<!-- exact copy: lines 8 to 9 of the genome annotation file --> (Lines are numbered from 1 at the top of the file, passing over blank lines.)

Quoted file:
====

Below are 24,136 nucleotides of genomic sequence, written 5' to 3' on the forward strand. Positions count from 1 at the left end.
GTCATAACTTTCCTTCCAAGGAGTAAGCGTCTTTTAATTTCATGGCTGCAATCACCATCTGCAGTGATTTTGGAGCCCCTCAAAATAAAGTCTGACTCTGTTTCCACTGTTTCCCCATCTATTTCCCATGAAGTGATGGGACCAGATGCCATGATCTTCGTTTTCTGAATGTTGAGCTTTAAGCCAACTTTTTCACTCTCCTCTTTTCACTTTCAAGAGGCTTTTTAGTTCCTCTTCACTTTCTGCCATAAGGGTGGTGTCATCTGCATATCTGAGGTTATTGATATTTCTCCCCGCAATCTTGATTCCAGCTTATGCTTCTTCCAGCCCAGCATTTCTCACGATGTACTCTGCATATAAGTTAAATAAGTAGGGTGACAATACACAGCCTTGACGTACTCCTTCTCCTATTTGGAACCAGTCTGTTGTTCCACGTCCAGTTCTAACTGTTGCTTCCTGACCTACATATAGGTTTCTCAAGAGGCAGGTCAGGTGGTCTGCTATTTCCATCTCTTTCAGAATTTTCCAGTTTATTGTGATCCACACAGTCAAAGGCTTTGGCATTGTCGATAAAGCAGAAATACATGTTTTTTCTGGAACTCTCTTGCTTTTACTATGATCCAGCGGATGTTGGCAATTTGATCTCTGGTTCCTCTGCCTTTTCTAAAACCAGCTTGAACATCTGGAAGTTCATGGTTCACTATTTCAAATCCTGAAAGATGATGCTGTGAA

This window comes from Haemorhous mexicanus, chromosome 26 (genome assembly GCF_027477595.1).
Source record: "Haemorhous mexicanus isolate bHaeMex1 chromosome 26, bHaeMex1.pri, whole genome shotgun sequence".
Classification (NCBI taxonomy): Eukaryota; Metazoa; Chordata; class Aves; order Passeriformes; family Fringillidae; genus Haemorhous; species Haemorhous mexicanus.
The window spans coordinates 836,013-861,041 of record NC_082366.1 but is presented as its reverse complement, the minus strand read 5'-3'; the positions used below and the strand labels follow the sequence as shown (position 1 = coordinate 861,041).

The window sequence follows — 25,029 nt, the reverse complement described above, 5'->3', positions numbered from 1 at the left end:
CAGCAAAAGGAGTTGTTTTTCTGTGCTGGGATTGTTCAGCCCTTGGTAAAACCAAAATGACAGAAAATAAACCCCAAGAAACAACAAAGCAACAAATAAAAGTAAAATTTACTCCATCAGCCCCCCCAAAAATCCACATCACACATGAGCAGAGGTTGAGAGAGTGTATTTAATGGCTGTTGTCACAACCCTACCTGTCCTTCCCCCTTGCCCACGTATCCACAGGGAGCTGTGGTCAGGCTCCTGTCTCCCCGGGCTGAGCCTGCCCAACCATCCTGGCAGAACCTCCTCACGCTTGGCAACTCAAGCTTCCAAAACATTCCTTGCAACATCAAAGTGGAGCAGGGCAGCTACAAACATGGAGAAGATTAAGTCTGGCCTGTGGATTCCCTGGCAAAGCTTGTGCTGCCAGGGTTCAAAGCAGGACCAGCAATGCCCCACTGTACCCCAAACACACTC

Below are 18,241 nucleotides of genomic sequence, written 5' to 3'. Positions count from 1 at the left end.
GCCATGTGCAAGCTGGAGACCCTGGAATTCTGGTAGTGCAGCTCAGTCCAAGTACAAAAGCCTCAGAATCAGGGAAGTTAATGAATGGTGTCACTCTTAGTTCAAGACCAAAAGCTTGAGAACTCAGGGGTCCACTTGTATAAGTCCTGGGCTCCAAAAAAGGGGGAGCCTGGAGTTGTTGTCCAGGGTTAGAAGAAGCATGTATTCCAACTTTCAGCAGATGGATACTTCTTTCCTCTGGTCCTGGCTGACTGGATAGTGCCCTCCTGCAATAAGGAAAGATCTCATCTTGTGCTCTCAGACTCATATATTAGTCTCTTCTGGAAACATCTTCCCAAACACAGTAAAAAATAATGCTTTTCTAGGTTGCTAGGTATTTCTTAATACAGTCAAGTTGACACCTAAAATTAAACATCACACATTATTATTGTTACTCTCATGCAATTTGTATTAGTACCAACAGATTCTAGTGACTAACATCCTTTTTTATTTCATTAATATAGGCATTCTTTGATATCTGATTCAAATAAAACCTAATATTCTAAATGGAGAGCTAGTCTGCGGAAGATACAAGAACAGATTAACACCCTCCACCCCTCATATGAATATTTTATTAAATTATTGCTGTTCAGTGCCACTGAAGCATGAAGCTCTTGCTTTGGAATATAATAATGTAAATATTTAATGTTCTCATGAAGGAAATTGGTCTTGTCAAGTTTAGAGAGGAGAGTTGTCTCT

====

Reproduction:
CAGCAAAAGGAGTTGTTTTTCTGTGCTGGGATTGTTCAGCCCTTGGTAAAACCAAAATGACAGAAAATAAACCCCAAGAAACAACAAAGCAACAAATAAAAGTAAAATTTACTCCATCAGCCCCCCCAAAAATCCACATCACACATGAGCAGAGGTTGAGAGAGTGTATTTAATGGCTGTTGTCACAACCCTACCTGTCCTTCCCCCTTGCCCACGTATCCACAGGGAGCTGTGGTCAGGCTCCTGTCTCCCCGGGCTGAGCCTGCCCAACCATCCTGGCAGAACCTCCTCACGCTTGGCAACTCAAGCTTCCAAAACATTCCTTGCAACATCAAAGTGGAGCAGGGCAGCTACAAACATGGAGAAGATTAAGTCTGGCCTGTGGATTCCCTGGCAAAGCTTGTGCTGCCAGGGTTCAAAGCAGGACCAGCAATGCCCCACTGTACCCCAAACACACTC

Below are 18,241 nucleotides of genomic sequence, written 5' to 3'. Positions count from 1 at the left end.